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Ask a Current Student!

bachbendbachbend 81 replies8 threads Junior Member
Hi All,
Hope you all had a great holiday season. I'm just writing because I used a thread like this frequently when deciding which school to attend, and now that I am a proud domer I'd love to offer any insight I can. If you have any questions about what it's like at ND, feel free to ask! Best of luck in this season of decisions and Go Irish!!
18 replies
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Replies to: Ask a Current Student!

  • mtnsun13mtnsun13 46 replies0 threads Junior Member
    Thank you for offering! I do have some questions. My DS was accepted REA.

    How exactly does the academic advising work as an incoming freshman? I heard you get assigned an advisor in the summer and that you fill out something online regarding fall classes? Does the student actually get to meet the advisor to go over requirements, majors, etc.? How many students does each advisor have?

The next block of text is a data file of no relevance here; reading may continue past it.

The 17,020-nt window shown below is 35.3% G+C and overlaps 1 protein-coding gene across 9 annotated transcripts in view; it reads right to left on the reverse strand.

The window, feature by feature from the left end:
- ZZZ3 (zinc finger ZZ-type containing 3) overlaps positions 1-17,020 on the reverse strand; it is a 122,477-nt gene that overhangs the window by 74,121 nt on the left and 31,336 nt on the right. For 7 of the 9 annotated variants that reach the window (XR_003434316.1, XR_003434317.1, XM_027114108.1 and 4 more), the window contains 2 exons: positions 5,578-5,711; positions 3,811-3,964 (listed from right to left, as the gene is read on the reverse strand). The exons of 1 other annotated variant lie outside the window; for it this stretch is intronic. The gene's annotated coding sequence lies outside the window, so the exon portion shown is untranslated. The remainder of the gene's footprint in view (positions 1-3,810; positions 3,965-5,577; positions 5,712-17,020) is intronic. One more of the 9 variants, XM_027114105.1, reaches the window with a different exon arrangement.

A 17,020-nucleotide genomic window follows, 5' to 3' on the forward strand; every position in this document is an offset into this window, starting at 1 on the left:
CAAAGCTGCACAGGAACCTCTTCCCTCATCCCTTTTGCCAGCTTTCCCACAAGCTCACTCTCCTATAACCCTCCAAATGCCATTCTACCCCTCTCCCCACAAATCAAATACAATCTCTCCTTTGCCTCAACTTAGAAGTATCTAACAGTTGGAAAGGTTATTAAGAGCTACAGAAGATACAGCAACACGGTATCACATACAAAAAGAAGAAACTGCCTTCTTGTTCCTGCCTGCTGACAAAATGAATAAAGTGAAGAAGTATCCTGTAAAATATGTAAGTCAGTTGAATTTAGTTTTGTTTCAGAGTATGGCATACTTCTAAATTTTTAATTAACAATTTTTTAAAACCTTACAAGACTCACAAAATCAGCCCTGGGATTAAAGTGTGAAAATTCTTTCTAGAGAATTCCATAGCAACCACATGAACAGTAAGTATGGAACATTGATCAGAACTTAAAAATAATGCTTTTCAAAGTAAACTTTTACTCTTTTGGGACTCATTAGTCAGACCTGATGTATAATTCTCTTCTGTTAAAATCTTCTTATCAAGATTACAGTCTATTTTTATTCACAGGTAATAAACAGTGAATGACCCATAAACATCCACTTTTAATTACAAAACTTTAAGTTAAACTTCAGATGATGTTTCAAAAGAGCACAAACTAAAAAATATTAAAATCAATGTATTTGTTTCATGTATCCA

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  • user98765434567user98765434567 6 replies2 threads New Member
    what is it like for a non christian students at the school?
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  • Groundwork2022Groundwork2022 3275 replies75 threads Senior Member
    edited January 2
    How easy is it to get a single room without a medical excuse?

    Edited to add: I've heard a lot about "floating for a single". I just haven't been able to tell what the odds are of doing that successfully. DD loves ND, will probably apply some day, even though it isn't the best school for her major. She loves the campus and culture, though. I'm hoping to get her into a single room ASAP in college, and it seems being required to live in the dorms for three years is not condusive to that.